Reference > Cambridge History > From Steele and Addison to Pope and Swift > Lesser Verse Writers > Prior under Queen Anne
  His early official Life and Verse: Carmen Seculare His last years  

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The Cambridge History of English and American Literature in 18 Volumes (1907–21).
Volume IX. From Steele and Addison to Pope and Swift.

VI. Lesser Verse Writers.

§ 4. Prior under Queen Anne.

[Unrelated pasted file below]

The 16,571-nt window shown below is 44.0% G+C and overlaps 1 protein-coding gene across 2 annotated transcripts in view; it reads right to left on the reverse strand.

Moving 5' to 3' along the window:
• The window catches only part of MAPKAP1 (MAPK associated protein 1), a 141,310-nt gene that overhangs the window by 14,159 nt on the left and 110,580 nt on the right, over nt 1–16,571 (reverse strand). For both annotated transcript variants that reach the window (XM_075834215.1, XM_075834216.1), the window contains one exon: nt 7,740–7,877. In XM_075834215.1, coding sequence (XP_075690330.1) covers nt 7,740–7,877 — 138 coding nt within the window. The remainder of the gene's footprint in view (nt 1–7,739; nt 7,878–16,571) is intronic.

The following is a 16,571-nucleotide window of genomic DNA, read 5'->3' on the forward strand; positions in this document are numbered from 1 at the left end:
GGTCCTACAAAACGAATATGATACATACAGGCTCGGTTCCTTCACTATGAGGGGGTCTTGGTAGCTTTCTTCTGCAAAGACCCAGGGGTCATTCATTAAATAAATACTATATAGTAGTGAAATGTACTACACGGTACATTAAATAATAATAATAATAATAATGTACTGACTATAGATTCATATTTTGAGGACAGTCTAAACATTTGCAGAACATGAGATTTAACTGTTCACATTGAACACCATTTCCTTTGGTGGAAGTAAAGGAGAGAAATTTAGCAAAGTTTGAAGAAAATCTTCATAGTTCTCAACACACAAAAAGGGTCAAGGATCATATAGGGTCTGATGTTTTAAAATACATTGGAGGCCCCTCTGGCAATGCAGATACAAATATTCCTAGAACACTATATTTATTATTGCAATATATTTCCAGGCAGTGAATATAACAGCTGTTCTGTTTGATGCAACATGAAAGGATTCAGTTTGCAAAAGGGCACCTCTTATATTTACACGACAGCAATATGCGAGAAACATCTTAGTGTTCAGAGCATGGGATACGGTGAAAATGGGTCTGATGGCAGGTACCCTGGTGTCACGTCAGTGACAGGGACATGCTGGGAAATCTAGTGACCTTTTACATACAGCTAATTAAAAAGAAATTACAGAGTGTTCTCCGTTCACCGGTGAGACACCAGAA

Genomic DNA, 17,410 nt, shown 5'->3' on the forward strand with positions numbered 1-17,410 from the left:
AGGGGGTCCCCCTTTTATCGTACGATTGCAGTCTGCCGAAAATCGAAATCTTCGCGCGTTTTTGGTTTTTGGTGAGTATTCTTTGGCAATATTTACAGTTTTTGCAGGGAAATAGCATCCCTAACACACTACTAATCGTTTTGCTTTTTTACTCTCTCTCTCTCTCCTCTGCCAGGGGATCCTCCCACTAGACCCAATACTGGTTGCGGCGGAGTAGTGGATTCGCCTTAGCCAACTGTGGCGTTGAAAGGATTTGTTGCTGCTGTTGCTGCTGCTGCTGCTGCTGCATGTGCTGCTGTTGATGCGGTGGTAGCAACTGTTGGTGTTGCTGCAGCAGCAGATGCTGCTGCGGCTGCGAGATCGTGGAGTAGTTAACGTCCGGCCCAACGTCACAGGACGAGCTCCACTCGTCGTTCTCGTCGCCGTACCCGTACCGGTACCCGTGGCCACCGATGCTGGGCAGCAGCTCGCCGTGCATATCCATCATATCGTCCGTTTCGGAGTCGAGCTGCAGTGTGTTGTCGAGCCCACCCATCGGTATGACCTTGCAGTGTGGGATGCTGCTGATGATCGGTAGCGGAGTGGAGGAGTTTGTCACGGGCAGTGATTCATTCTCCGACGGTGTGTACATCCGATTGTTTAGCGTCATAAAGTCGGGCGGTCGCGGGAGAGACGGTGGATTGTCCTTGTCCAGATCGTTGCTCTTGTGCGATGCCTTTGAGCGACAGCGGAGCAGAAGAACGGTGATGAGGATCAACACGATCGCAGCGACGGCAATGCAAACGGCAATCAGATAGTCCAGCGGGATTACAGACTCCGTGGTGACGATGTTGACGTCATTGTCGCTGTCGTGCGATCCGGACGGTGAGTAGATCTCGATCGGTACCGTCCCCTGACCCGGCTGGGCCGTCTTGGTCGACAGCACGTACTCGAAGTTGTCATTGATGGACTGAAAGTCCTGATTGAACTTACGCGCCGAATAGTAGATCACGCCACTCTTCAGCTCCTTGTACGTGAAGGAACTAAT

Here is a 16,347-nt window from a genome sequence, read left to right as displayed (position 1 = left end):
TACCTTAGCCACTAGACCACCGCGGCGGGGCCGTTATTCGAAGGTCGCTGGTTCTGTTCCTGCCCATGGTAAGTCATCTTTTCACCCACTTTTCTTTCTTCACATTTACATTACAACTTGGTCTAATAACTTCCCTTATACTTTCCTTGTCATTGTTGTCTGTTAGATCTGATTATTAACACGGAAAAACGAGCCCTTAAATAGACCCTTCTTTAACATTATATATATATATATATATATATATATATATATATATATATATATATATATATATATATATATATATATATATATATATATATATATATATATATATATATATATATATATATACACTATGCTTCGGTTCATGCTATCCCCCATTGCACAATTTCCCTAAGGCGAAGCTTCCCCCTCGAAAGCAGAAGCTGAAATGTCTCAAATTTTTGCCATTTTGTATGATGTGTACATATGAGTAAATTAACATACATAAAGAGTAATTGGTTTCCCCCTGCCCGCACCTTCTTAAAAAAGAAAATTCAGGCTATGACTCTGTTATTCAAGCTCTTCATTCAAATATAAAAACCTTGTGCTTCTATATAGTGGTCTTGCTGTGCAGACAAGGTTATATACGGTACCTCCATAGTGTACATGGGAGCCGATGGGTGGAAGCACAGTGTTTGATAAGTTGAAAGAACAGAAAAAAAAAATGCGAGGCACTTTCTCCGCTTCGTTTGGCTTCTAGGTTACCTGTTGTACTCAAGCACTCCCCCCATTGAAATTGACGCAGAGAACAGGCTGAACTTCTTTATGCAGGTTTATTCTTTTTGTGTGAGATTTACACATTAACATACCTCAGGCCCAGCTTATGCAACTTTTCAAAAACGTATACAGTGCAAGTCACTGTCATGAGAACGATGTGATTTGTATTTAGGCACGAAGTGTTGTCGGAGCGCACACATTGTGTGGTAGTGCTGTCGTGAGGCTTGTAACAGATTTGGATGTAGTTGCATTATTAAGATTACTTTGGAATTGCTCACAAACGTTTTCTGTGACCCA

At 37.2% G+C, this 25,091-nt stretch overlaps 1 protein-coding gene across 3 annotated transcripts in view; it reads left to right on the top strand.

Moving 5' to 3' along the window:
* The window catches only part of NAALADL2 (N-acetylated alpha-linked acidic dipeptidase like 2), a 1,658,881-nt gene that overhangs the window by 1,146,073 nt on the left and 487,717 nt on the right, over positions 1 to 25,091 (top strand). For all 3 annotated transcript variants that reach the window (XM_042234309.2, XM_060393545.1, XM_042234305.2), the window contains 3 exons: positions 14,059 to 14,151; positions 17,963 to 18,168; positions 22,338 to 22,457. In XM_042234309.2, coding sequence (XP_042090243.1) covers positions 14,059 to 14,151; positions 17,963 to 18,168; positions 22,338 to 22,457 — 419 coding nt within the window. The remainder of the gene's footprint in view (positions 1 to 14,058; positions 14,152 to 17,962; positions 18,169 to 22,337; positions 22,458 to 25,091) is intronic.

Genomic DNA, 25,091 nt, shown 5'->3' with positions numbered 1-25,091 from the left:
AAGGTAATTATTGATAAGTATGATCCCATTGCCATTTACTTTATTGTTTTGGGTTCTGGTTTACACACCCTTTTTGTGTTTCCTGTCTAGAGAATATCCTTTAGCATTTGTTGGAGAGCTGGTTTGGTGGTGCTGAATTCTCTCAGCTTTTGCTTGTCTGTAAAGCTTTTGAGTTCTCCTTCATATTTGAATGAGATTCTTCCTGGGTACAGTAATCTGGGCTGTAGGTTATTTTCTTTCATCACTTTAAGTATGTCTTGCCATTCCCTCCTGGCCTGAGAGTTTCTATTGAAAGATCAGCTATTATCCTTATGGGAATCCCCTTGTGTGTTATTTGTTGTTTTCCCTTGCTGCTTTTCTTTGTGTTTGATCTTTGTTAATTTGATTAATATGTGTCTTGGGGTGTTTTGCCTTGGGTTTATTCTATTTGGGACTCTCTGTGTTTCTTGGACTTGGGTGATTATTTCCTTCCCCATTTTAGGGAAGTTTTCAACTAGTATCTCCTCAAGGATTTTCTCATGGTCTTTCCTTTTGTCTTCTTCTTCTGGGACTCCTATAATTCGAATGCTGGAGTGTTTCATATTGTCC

He writes formal odes to the queen, twits, not very worthily, his fellow panegyrist Boileau with the victory of Blenheim—
       
Since, hir’d for Life, Thy servile Muse must sing
Successive conquests, and a glorious King—
and gains increasing mastery over the heroic couplet, as may be seen by An Ode Inscribed to the Memory of the Honourable Colonel George Villiers, accidentally drowned in a river near Friuli in 1703—which contains some of his finest lines, beginning:
       
Some from the stranded Vessel force their Way:
Fearful of Fate, they meet it in the Sea:
Some who escape the Fury of the Wave,
Sicken on Earth, and sink into a Grave.